Chile came close to scoring the opening goal, however, with winger Franco Velarde landing a cross kick over the Canadian goal line after the home side were penalized, leading to a lineup for the Canadian side.
The Canadian forwards began to gain control, winning scrum penalties. There were some disagreements between the two teams after the whistle, prompting Irish referee Chris Busby to ask the two captains to talk to their teams and calm things down.
But it was a penalty against Canada at the break that led to the first points, a penalty from Videla in the 22nd minute that gave Chile a 3-0 lead. Videla doubled the lead with another penalty in the 32nd minute.
Thomas responded with a try for Canada in the 34th minute, making his way after the Canadians besieged Chile’s goal line. The test survived a grounding video check. Nelson missed the conversion, leaving Chile with a 6-5 lead.
A strong Chilean defense kept Canada at bay and Videla added another penalty late in the first half as Nelson asked not to release the ball after being tackled.
Canada took a 12-9 lead early in the second half with Braude darting in the 44th for a converted try after Chile was penned deep in their own camp after conceding a penalty. Braude again made another convert try in the 48th, ending a Canadian counterattack after Chile spilled the ball to a 19-9 lead.
With Canada losing a man, Chilean Saavedra scored on a maul at the wheel after Rowland’s penalty to reduce the lead to 19-14 in the 51st.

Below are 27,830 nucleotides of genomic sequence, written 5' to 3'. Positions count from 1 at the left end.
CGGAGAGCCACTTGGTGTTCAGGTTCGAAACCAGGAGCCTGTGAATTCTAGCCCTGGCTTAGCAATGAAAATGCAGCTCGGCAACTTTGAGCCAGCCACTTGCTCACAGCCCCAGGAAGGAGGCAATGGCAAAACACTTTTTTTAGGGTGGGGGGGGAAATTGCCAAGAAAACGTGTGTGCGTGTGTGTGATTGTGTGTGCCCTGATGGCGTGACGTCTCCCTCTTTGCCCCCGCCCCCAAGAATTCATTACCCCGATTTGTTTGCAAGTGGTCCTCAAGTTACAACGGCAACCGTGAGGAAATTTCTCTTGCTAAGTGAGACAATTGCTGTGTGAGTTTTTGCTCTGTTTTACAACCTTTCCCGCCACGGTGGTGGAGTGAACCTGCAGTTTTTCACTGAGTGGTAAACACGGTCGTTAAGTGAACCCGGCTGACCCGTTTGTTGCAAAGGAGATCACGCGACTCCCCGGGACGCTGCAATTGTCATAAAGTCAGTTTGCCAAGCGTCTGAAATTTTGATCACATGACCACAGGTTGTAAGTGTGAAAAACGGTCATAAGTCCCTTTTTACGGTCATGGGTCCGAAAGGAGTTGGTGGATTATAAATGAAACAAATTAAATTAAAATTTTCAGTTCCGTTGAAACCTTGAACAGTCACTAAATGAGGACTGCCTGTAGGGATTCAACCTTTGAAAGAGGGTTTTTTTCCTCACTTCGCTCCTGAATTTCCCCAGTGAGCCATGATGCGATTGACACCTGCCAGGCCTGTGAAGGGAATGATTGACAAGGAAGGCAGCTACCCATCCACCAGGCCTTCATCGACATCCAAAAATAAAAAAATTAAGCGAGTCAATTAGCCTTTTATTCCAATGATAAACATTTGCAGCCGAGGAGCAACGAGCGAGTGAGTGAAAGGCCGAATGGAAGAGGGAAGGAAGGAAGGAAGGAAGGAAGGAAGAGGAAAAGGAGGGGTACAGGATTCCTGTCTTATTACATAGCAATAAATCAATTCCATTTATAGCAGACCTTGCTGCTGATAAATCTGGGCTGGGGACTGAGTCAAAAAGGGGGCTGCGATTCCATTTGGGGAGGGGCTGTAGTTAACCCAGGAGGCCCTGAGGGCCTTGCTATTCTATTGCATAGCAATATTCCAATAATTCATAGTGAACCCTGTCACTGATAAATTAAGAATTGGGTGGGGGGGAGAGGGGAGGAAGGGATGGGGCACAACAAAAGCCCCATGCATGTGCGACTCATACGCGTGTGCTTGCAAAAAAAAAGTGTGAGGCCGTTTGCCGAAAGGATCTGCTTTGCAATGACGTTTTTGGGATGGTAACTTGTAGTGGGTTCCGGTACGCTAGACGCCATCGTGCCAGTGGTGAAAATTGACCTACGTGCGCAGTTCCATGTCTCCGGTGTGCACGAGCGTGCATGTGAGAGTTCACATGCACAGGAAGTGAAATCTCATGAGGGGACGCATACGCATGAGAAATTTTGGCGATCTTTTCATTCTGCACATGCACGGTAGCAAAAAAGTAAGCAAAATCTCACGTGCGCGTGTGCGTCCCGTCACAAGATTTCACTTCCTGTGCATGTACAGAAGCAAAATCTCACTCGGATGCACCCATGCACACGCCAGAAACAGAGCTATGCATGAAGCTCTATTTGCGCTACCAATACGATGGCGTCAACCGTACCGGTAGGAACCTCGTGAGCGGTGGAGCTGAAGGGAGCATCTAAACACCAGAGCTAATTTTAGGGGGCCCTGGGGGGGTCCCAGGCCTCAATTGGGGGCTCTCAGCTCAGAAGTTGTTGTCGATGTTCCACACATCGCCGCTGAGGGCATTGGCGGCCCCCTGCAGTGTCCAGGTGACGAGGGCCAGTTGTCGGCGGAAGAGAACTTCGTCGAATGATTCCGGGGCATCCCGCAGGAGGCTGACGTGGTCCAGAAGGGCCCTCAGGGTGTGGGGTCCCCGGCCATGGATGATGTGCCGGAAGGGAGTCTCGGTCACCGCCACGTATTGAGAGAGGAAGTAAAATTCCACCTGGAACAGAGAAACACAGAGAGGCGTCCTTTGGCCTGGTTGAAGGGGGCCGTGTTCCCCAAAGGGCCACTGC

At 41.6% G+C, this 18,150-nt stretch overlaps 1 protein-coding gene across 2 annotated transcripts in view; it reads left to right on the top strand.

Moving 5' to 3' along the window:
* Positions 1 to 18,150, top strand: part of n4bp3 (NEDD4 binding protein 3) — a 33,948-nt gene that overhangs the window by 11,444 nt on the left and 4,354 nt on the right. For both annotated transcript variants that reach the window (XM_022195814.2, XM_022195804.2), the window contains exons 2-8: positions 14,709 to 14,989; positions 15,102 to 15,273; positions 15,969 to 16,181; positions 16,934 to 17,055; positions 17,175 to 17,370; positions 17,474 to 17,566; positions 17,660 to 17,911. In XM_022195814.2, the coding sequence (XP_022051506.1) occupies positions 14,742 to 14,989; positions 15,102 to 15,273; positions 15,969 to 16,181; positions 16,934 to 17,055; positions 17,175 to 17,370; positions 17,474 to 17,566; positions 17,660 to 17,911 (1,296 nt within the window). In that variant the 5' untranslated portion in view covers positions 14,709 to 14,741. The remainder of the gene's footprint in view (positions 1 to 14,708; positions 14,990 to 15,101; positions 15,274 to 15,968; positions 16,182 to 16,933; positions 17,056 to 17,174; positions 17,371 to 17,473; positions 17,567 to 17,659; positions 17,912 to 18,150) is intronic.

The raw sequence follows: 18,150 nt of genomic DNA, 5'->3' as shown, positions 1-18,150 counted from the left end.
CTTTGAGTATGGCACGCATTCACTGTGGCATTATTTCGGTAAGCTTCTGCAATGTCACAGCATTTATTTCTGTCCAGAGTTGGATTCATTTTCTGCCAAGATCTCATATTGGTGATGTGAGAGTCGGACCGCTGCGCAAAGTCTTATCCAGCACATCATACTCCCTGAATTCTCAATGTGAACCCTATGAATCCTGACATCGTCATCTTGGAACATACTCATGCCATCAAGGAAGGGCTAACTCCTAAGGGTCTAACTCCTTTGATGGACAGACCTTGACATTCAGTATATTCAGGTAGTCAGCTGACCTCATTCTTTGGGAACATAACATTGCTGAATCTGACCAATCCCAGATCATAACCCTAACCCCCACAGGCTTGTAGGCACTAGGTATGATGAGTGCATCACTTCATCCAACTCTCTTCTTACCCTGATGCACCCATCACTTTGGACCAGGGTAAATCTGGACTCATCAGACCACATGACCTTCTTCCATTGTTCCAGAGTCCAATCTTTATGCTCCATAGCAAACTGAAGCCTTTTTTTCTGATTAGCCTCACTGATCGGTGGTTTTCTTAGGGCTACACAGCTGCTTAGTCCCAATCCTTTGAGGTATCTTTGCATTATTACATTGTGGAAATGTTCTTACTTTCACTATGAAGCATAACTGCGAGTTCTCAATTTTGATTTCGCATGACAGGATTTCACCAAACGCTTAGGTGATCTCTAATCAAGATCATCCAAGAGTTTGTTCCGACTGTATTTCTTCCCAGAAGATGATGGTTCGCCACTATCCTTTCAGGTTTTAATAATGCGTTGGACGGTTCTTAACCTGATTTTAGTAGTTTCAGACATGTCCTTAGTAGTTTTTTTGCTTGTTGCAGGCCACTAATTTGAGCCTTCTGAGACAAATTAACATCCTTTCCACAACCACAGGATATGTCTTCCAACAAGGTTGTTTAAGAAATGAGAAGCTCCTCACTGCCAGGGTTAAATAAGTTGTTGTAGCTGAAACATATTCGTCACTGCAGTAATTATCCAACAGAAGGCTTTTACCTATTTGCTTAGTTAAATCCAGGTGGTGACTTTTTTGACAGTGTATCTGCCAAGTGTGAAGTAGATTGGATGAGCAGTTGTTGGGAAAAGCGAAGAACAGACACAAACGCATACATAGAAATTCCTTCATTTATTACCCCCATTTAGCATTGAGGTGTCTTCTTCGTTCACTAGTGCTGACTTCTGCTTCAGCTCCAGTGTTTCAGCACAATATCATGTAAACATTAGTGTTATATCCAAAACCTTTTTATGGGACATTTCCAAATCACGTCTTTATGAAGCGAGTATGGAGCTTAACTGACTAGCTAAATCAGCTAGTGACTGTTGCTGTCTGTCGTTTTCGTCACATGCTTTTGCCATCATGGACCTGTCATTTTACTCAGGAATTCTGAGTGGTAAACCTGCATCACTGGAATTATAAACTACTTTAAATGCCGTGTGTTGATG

Busby warned Chile in the 57th minute for taking too many penalties, promising a yellow card if he continued. And seconds later, Carrasco was sent to the sin-bin.
Saavedra regained the upper hand in the 66th following a maul at the wheel after a lineout caused by a Canadian penalty. Videla’s conversion put Chile in the lead 21-19.
Jones tweaked the front pack for Saturday’s game opener.
Hooker Eric Howard, lock Kyle Baillie and Rowland entered with Andrew Quattrin and Conor Keys falling to the bench. Veteran prop Jake Ilnicki has been added to the substitutes at the expense of Matt Tierney.
Chile have made three changes to the forward group that last started in a 15-10 loss to Uruguay. Lock Clemente Saavedra joined his twin brother and center Domingo Saavedra in the starting lineup, while mainstay Vittorio Lastra and flanker Martinez also signed on.
The Canadians have never failed to qualify for Showcase Sport, but had to do it the hard way last time around, winning a four-team draft after losing playoffs to the United States and Uruguay.
This time around, Canada led the United States 34-21 after the September 4 first leg in St. John’s, NL. But the Americans rallied with a 38-16 victory on 9/11 at Glendale.
Argentina automatically qualified from the Americas due to their performance at the 2019 World Cup in Japan. Uruguay became the first seed in qualifying in South America by winning a three-team tournament that also included Chile and Brazil.
The Chileans advanced to the Americas 2 qualifiers thanks to their second place finish.
Canada and Chile have met in recent years in the Americas Rugby Championship, with the Canadians winning at home 56-0 in 2019 and 36-15 in 2017. On the road, Canada won 33-17 in 2018 and 64-13 in 2016.
This report by The Canadian Press was first published on October 2, 2021